If Trump wins the title this evening then this will be a day still talked about many years from now, like the other iconic days snooker has experienced during its rich, varied history.

This exceptionally talented young man has the world at his feet.

Destiny awaits. It’s up to him now.



Ted Lowe, who has died at the age of 90, was for 50 years the hushed voice of televised snooker.

He earned the nickname ‘Whispering Ted’ because, when his commentary career began, he would sit in the audience and had to keep his voice down to a level that would not disturb the players.

Lowe devised the weekly BBC series ‘Pot Black’, which began in 1969 and led to a snooker boom which in turn paved the way for the professional circuit as it stands today. In the 1980s, he commentated on almost all of the sport’s best remembered moments, including the conclusion of the 1985 World Championship final, in which Dennis Taylor beat Steve Davis 18-17 on the last black watched by a BBC2 record audience of 18.5m.

His commentary career began by chance. He was part of the fledgling snooker scene as manager of Leicester Square Hall, at the time the home of billiards and snooker, and knew all the greats of the pre and post war years, including Joe Davis, who won the World Championship in each of its first 15 stagings.

One day, the BBC’s regular commentator, Raymond Glendenning, was unavailable and Lowe was invited to fill in. He was to remain behind the microphone for half a century.

Snooker was used as a regular filler on Grandstand in its early days to ensure something was on screen between horse races. That it was hard to differentiate between the various coloured balls in this age of black and white TV did not seem to be a hindrance but snooker’s exposure was only fleeting.

That changed when colour television arrived. Lowe had tried for many years to get snooker a proper showcase on the BBC but he had to wait until 1969 and the launch of BBC2.

The channel’s first controller, David Attenborough, wanted something to show off this new service and snooker, with its colours and cheap production costs, was ideal.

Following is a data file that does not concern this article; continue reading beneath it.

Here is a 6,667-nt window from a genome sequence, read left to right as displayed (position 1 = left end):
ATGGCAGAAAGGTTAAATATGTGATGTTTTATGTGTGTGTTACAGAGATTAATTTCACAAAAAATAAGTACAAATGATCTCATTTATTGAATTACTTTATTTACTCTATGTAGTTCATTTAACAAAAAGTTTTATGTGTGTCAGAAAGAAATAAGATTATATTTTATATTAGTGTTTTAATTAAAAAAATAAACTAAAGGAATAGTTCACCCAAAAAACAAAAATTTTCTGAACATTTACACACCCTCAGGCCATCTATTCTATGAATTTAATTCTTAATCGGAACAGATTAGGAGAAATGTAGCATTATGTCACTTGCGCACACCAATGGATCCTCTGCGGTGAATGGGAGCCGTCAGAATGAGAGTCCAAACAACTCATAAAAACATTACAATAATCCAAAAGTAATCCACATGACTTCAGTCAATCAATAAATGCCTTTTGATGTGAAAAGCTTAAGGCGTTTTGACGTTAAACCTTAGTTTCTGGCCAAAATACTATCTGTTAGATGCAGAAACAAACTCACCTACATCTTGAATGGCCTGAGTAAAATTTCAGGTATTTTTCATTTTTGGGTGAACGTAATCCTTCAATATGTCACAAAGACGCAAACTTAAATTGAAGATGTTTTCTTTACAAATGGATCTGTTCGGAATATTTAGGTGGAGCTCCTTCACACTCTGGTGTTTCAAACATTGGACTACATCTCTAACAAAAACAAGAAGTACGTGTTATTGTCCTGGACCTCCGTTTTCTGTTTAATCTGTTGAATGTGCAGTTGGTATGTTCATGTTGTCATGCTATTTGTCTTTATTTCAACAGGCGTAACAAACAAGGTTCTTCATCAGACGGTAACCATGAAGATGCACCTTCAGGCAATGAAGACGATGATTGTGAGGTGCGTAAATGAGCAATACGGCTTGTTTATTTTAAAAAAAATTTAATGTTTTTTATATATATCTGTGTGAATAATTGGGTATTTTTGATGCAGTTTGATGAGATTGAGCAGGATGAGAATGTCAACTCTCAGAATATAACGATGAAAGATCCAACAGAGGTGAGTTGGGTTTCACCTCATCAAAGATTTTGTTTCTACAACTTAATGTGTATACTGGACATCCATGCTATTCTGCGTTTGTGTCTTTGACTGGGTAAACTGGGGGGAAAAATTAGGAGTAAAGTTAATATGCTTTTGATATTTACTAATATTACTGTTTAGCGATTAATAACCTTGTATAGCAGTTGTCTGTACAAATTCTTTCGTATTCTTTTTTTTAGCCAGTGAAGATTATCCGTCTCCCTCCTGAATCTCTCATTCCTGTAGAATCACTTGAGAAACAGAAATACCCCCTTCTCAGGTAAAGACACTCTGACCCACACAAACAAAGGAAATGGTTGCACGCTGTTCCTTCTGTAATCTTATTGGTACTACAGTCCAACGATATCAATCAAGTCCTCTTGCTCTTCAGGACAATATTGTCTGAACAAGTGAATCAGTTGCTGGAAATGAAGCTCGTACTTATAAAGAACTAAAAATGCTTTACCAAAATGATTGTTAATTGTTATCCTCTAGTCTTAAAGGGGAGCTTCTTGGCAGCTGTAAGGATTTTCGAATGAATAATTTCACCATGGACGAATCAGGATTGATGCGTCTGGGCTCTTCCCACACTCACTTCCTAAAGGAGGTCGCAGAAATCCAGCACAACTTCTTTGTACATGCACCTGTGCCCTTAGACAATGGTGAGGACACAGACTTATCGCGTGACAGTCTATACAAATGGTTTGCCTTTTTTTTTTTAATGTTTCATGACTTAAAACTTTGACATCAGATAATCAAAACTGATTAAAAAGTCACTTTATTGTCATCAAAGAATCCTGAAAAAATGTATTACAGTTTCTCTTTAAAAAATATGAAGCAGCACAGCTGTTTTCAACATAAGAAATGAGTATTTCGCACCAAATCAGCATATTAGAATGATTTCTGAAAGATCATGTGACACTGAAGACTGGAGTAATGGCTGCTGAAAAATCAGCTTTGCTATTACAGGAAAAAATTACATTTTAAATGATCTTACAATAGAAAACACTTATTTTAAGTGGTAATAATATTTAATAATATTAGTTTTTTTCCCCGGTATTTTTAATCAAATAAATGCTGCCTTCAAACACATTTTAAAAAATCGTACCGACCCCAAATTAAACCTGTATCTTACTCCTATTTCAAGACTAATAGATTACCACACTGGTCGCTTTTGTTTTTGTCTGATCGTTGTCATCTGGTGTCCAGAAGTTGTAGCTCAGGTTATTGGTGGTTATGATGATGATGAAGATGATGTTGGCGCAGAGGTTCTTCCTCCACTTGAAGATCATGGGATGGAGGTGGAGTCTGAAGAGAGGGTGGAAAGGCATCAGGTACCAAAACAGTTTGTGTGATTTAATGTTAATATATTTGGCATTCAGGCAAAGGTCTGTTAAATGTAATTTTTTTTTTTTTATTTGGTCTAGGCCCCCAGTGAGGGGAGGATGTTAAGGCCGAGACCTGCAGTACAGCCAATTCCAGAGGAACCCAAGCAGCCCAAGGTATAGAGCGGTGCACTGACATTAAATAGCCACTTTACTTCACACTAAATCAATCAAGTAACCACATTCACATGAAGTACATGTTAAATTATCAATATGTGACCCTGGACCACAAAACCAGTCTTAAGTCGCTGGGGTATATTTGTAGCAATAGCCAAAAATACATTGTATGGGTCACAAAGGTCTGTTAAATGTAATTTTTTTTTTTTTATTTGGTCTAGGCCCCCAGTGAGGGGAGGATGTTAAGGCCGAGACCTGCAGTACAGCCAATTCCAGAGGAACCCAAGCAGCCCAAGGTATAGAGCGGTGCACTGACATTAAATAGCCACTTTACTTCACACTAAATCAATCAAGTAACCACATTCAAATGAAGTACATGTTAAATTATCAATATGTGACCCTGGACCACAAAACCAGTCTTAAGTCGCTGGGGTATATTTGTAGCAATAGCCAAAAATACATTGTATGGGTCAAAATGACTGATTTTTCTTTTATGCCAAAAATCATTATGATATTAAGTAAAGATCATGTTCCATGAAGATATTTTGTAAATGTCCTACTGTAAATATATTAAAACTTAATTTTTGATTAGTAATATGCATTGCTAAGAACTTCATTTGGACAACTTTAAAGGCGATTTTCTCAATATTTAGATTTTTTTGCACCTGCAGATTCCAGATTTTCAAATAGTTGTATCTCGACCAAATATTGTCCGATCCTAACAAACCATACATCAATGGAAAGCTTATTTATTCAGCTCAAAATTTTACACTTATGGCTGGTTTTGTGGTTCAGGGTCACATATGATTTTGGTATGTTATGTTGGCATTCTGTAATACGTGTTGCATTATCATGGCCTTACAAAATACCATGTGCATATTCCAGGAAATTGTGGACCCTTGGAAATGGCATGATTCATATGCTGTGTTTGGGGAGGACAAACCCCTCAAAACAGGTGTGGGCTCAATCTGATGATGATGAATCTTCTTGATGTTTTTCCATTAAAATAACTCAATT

Lowe devised the format for Pot Black, which featured the leading professionals of the day, and commentated on the matches. It brought snooker players into living rooms around Britain and the game’s popularity rocketed.

The BBC began to show highlights of what tournaments there were and, with the emergence of Alex Higgins and the following he gained, took the decision in 1978 to show every ball of the World Championship.

The professional game thus grew from just a handful of events to an international circuit, which next season will be worth over £6m in prize money.

Lowe was an unobtrusive commentator who preferred to let the action do the talking. Indeed, so sparing were his comments that when he collapsed in the commentary box one year at the Masters at Wembley, and his colleague Rex Williams put down his own microphone to go and get help, nobody rang the BBC to ask why 15 minutes had passed without a word being uttered.

A traditionalist, Lowe disapproved of the behaviour of some of the game’s wilder characters, most notably Higgins and, more latterly, Ronnie O’Sullivan.

He insisted Joe Davis – not Steve or even Stephen Hendry – was the greatest player of all time.

Lowe retired from BBC commentary in 1996 at the age of 75 but was invited back for a brief reprise of his role for the last World Championship to be sponsored by Embassy in 2005 and recently took part in documentaries on both Higgins and the Taylor-Davis final.

He lives on through the many snooker moments to which he lent his voice, part of a golden time when our sport hit the heights he could scarcely have believed were possible when he started out.


The Betfred.com World Championship final will be one of contrasts: one of snooker’s greatest champions against the new, exciting kid on the block.

Judd Trump has been the star of this tournament and he may well prove to be the winner.

But John Higgins has been there and done it before – three times – and this experience may prove to be crucial.

Nobody who saw Trump’s 17-15 victory over Ding Junhui could fail to be impressed by the 21 year-old’s performance.

He stood up to all of the pressure and expectation on the big stage and there’s every reason to believe he can do it again in the final.

Higgins described him as “the new young star our game badly needs.” It is a role Trump is willing to play. He is still loving every minute of his Crucible adventure.

But Higgins has the game, the class and the iron will to stop the Juddernaut in his tracks.

It’s been obvious ever since his return that he is giving every frame of every match 100% and that intensity isn’t going to wane in a world final.

“I don’t know where I can put the cue ball to stop him potting,” was his view on Trump’s game. But as one of snooker’s finest tacticians, he knows full well what he needs to do to contain this ferociously good potter.

Trump’s safety game is vastly improved of late but Higgins’s is still stronger. This may ultimately be key in him dictating what sort of match it will be.

This Crucible final is a clash of styles and generations. It is a modern day great against a young man giving us a glimpse of the future.

Trump has the belief to win but does he, over four sessions against Higgins, have the game?

The fascination, as ever, lies in finding out.